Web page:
Battle of Barrosa 1811
Battle of Barrosa March 5th 1811. London Published June 1st 1815 by J. Jenkins, 48 Strand. From The Martial achievements of Great Britain and Her Allies from 1799 to 1815 by James Jenkins. An original aquatint print from "The Martial achievements of Great Britain and Her Allies from 1799 to 1815. London: Printed for James Jenkins, No 48, Strand, By L. Harrison & J. C. Leigh, 373 Strand.
Original aquatint engraving on medium weight wove paper with fine hand colour. Drawing by William Heath (delt) with aquatint engraving by Dubourg (sculpt).
Good overall condition with exceptional original colour and wide margins. The plate has the date of publication and the name of the publisher beneath the engraved title. The approx engraved area of the plate is 8.5" x 7.75" (215mm x 195mm) including the engraved title text. Engraved plate mark area is approx 8.5 x 11.75 (215mm x 300mm). The large sheet size is approx 11.5" x 14" (290mm x 355mm).
The Battle of Barrosa also known as the Battle of Chiclana or Battle of Cerro del Puerco was part of an unsuccessful manoeuvre by an Anglo-Iberian force to break the French siege of Cádiz during the Peninsular War. This was British officer, Lieutenant General Thomas Graham’s notable victory over the French during the march to Cadiz in the Peninsular War.
Excerpt from the written account as published:
THE BATTLE OF BARROSA.
THE annexed illustration shews the pinewood from which the enemy commenced a most determined and destructive fire on our troops. The centre of the print, or middle-ground, is occupied by the artillery of the enemy in full retreat; and the fore-ground represents the charges of the three companies of Guards and the 87th regiment on the enemy's troops commanded by General Laval.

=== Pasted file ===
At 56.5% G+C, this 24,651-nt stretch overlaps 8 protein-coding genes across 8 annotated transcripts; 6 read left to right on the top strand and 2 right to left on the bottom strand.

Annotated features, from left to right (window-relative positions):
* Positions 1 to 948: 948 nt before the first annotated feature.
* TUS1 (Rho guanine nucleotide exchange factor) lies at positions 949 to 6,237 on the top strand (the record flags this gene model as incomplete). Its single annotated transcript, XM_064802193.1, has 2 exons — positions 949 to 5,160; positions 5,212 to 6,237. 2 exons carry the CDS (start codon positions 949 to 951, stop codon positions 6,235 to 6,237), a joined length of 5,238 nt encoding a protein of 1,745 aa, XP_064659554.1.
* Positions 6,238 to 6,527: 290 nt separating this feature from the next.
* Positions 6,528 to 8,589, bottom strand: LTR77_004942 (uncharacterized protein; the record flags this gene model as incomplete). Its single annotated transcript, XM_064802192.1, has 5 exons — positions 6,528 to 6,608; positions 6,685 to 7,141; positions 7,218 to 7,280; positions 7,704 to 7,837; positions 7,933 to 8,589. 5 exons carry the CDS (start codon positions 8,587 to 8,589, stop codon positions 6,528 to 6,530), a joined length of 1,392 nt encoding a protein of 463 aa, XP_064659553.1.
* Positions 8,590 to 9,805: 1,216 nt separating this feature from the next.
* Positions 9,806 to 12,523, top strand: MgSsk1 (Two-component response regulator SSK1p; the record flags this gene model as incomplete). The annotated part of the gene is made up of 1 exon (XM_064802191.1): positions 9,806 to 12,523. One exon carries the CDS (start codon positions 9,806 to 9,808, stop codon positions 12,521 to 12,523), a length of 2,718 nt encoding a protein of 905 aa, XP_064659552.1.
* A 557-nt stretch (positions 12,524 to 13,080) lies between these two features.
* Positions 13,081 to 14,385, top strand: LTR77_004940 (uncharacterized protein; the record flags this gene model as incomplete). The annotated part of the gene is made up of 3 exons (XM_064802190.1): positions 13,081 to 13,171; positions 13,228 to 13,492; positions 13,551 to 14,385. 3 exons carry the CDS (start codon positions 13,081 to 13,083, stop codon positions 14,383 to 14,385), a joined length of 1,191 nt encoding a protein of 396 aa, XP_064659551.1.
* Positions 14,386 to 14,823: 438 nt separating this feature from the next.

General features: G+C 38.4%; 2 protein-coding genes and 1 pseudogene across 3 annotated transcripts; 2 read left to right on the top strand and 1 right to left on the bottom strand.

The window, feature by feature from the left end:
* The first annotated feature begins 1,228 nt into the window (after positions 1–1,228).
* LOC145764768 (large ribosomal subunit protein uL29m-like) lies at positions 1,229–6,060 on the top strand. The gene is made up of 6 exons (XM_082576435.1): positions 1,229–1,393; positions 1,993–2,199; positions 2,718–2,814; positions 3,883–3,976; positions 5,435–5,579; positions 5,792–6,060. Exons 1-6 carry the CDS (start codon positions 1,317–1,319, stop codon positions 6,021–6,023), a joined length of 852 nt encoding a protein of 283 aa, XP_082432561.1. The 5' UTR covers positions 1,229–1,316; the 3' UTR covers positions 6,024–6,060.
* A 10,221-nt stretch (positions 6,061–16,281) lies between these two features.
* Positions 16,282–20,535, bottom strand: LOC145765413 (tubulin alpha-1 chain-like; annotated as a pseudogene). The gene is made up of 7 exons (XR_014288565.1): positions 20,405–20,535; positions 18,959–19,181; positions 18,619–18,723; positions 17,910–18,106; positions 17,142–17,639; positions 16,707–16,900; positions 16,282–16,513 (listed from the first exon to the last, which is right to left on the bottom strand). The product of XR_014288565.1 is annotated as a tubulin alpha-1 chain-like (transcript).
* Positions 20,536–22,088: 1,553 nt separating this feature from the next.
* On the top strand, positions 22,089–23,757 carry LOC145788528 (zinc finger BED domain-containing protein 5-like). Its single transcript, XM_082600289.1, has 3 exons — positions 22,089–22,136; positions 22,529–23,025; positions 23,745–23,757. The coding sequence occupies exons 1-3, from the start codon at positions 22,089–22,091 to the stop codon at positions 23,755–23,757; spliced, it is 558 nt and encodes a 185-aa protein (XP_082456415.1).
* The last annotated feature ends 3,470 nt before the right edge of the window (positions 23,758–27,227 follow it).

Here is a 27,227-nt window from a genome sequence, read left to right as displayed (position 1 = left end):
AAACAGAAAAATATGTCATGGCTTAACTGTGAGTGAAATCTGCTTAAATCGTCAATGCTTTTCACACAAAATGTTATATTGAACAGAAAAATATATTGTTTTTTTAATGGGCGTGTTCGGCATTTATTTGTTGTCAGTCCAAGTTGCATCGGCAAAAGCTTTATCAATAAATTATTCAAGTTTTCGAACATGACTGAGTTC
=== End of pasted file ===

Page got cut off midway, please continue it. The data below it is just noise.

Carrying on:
The following is an Extract from Lieutenant-General Graham's Letter to the Earl of Liverpool, dated Isla de Leon, 6th and 10th March, 1811.
My division being halted on the eastern slope of the Barrosa height, was marched, about twelve o'clock, through the wood towards the Bermesa, cavalry patrols having previously been sent towards Chiclana without meeting with the enemy. On the march I received notice, that the enemy had appeared in force on the plain, and was advancing towards the height of Barrosa. As I considered that position as the key of that of Santa Petri, I immediately countermarched, in order to support the troops left for its defence; and the alacrity with which this manoeuvre was executed, served as a favourable omen. It was, however, impossible, on such intricate and difficult ground, to preserve order in the columns, and there never was time to restore it entirely. But before we could get ourselves quite disentangled from the wood, the troops on the Barrosa bill węre seen returning from it, while the enemy's left wing was rapidly ascending. At the same time his right wing stood on the plain, on the edge of the wood, within cannon-shot. A retreat in the face of such an enemy, already within reach of the easy communication by the sea-beach, must have involved the whole army in all the danger of being attacked during the unavoidable confusion of the different corps arriving on the narrow ridge of Bermesa nearly at the same time . . . .
A genuine antique print over 200 years old.